This is what the people of South Africa chose in March-April 1994, when an ugly and ruinous civil war threatened to overwhelm them. They chose civility and sense, by some public miracle nobody has rationally explained – though the symbolic rectitude of Nelson Mandela played a large part. Mandela held a magic key which made him, in effect, one of the most powerful people of his time.
Something deep inside us wells up and intervenes. Even if chaos and panic have begun their confusingly destructive work, a new level of brilliance and capability can enter the fray, amidst a crisis. It comes from a still place, deep down. It has qualities of utter newness to it. There's a change of gears. Bottom-line verities are met full-on, with a new simplicity and straightforwardness. Fundamental decisions are made: there is no going back.
These can affect all spheres of life, from Holy Communion to billion-dollar bank accounts to tubes of toothpaste. The crucial element here is awareness itself, which perceives thoughts, feelings and beliefs without actively participating in them. With a shift of awareness, every single thing takes on a different light. Awareness is central to any root-level change.
Complexity is rendered into to its basic components: issues become dreadfully, starkly simple. An utterly new world-view and set of priorities quickly emerges, as if it had always been there. In a sense it was always there – the quiet seers, servers and visionaries dotted throughout society had cherished and nurtured it, giving it voice when possible.
This new world view might either come in the form of a flash of inspiration and new seeing, or as an abyss-staring state wherein all has been taken away and nothing has replaced it. Revelation can take the form of absolutely nothing – a void in which all knowns have collapsed and nothing takes its place. This can be debilitating or it can be a blessing. In states of emergency where there is nothing left that is safe, such voidsome states have saved many lives.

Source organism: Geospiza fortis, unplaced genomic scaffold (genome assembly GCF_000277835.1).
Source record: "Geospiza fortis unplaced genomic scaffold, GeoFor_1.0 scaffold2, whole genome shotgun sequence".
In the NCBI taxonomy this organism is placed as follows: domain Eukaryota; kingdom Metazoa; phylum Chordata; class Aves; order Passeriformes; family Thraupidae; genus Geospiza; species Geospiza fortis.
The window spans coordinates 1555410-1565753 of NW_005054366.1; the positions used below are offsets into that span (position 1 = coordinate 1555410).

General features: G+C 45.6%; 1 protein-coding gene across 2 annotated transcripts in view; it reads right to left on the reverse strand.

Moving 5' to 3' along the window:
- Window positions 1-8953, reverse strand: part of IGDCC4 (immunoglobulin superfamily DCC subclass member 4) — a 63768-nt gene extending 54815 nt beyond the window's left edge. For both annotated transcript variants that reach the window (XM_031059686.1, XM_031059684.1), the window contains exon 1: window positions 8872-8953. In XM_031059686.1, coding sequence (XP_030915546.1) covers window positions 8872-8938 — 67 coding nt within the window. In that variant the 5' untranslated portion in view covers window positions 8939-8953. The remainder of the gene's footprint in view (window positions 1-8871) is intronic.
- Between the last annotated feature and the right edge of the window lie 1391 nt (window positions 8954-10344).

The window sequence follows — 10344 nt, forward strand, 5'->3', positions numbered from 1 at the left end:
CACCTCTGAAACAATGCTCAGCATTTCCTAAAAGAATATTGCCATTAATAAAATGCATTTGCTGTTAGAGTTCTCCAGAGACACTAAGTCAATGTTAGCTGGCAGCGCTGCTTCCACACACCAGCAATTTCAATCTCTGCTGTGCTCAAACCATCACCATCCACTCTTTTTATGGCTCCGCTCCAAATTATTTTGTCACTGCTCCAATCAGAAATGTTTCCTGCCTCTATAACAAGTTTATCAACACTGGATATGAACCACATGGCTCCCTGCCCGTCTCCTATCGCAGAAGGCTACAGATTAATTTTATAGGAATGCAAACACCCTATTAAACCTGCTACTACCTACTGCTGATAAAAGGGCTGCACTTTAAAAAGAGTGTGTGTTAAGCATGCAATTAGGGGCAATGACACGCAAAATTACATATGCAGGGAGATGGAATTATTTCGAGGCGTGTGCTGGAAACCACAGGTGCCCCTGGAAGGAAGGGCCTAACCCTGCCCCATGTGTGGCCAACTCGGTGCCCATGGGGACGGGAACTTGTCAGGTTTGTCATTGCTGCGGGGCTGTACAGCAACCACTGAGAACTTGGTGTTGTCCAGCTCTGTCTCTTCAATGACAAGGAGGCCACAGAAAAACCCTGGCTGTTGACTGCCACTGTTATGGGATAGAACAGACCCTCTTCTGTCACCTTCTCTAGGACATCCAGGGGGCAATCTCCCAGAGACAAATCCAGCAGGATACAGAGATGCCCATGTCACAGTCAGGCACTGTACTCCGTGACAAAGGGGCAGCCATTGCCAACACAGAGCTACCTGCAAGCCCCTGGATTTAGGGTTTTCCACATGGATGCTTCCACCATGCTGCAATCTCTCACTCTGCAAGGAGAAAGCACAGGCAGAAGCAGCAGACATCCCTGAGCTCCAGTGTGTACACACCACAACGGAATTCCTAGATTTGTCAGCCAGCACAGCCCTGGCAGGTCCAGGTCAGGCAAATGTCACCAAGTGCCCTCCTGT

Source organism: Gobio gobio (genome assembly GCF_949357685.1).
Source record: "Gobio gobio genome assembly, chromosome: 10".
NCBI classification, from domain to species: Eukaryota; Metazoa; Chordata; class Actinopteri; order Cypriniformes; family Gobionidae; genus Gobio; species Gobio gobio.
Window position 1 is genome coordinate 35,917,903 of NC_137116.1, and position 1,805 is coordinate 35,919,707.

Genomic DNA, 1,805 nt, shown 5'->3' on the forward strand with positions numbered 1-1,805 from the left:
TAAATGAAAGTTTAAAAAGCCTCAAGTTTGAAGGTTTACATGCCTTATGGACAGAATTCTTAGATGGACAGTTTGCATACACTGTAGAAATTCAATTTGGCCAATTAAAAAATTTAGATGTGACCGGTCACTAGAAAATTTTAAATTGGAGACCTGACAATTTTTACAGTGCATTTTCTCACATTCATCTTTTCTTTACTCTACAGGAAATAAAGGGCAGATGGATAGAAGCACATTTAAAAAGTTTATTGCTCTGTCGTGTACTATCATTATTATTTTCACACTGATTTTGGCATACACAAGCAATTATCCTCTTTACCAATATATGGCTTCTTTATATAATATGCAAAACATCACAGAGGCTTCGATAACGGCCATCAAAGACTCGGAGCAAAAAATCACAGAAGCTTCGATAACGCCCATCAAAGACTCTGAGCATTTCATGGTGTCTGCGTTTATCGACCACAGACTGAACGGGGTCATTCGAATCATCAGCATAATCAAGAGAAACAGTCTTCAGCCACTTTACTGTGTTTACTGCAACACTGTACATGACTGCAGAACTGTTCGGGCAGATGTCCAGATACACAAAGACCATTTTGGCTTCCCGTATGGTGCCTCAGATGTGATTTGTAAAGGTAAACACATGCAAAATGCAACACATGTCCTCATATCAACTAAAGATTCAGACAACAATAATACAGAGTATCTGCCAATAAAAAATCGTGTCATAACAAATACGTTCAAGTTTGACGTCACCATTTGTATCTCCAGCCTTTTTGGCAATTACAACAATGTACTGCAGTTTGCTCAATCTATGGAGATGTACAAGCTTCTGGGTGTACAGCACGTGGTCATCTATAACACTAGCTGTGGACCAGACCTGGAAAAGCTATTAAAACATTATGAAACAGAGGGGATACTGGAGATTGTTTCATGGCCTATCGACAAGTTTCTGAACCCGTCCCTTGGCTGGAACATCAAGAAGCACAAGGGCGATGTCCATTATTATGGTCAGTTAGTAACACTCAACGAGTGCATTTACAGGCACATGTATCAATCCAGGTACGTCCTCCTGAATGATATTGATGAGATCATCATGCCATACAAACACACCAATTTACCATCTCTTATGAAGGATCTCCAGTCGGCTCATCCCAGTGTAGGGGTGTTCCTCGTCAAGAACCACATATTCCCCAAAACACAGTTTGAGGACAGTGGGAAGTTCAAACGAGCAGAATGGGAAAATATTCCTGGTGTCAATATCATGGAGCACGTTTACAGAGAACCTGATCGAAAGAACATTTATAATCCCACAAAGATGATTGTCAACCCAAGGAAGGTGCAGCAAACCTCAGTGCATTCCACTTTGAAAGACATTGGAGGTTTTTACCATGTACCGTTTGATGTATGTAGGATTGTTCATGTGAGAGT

It's funny how most people pray only when in dire trouble. This derives from an age-old human habit of propitiating the gods when human power seems exhausted or overwhelmed. In the modern secular world God is dead. Yet a mountain of modern evidence shows otherwise: in near-death experiences non-religious people report profound experiences of the Divine, the world of Spirit. Feelings of oneness, bliss, humility and reintegration are frequently reported, leading to profound healings or life-changes. These arise once a person has given up or lost their hold on their normal living functions – it demands a large-scale letting-go, giving an immediate pay-off of calmed storms and peace.
This has interesting implications, since apocalypse as an experience is akin to a near-death experience on a mass level. This doesn't have to be a time of suffering – it could be a time of dawning relief. On the moment of death – or an experience akin to it – pain is forgotten.
This is where the spiritual aspect of our modern-day crisis is rooted. Inner transformation is publicly criticised and denied as a subjective, irrational and unbusinesslike form of behaviour, yet the centrality of transformation in our modern day cannot be overlooked. The root of our problems – and the source of our most central answers – lies in depth-psychological and spiritual domains.
The seeming godlessness of modern techno-culture doesn't mean that divinity is dead – though it does mean that profound shake-ups are necessary if godfulness is to arise. Divinity simply lies in wait until people are able and willing to perceive it and live it again. The crux of any mass apocalypse-experience is spiritual in nature. The rigid hold of civilised self-control ends if there is a mass apocalyptic experience – yet, paradoxically, it has been much of the cause of apocalypse too.
Apocalypse is the logical conclusion of the inexorable progress of modern Western consciousness – a consciousness which has substituted economic and material growth for inner growth. Thus cancer has become a major epidemic – growth of cancer cells arises from blocked emotional-spiritual growth. It is a result of humanity's departure from the ways of natural order and human sensitivity.
If growth cannot happen in the whole being, it does so in rogue cells and body-parts where unwellness has concentrated - terrorisms, dissenters, mishaps, saboteurs and force majeure. Millennial mythology is not as mad as it looks. Our global system is constructed with an inbuilt capacity for fatal collision with reality.